Image credit: Bailey Hu/TechNode

Thousands of visitors swarmed the broad array of tech-centered booths, interactive exhibits, and crafting workshops at Shenzhen’s most recent Maker Faire, held in early October. Among the crowds, which organizers estimate at around 50,000 people, a significant number of elementary school students were lured in by the promise of gadgets and new toys.

But if China’s government, forward-thinking educators, and perhaps most of all, parents have their way, children will be more than just admiring observers of new technology—they’ll be on the front lines of China’s still-growing maker movement. That, in turn, is part of a bigger push to rethink traditional education that’s still struggling to achieve widespread understanding and adoption.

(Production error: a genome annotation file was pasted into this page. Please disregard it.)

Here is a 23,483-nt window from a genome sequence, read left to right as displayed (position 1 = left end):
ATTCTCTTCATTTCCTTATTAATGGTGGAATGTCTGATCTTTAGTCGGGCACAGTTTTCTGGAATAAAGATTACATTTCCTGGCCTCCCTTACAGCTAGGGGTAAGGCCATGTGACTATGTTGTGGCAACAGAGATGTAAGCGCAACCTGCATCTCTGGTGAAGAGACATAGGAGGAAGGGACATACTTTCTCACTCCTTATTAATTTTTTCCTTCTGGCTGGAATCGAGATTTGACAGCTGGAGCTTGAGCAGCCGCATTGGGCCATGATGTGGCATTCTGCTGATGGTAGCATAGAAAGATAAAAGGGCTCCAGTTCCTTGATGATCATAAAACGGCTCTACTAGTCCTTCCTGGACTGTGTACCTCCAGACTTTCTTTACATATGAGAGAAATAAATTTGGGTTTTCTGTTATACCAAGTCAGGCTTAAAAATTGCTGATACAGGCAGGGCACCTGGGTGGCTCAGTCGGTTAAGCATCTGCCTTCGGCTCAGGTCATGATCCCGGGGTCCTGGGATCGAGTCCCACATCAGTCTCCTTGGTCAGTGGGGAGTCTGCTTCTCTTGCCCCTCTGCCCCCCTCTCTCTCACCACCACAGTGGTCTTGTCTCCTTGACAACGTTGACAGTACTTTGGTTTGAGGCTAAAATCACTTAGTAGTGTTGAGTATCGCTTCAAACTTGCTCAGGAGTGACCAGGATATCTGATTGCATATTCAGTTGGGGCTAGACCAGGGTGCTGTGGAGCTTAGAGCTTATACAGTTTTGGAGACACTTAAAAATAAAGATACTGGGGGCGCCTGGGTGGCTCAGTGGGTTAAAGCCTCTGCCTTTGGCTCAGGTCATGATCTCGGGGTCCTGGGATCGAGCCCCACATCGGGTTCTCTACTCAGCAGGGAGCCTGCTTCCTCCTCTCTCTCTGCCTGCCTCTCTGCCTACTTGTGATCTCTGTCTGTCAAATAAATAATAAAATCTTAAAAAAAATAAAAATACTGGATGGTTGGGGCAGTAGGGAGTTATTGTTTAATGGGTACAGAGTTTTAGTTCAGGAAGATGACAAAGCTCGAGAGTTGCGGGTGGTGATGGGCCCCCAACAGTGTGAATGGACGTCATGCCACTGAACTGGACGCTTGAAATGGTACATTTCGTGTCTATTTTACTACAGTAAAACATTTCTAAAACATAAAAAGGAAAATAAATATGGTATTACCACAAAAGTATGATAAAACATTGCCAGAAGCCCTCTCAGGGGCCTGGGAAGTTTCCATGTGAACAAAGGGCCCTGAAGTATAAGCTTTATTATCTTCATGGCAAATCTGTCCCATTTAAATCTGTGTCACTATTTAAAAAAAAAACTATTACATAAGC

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Bailey Hu

Bailey Hu is based in China’s hardware capital, Shenzhen. Her interests include local maker culture, grassroots innovation and how tech shapes society, as well as vice versa.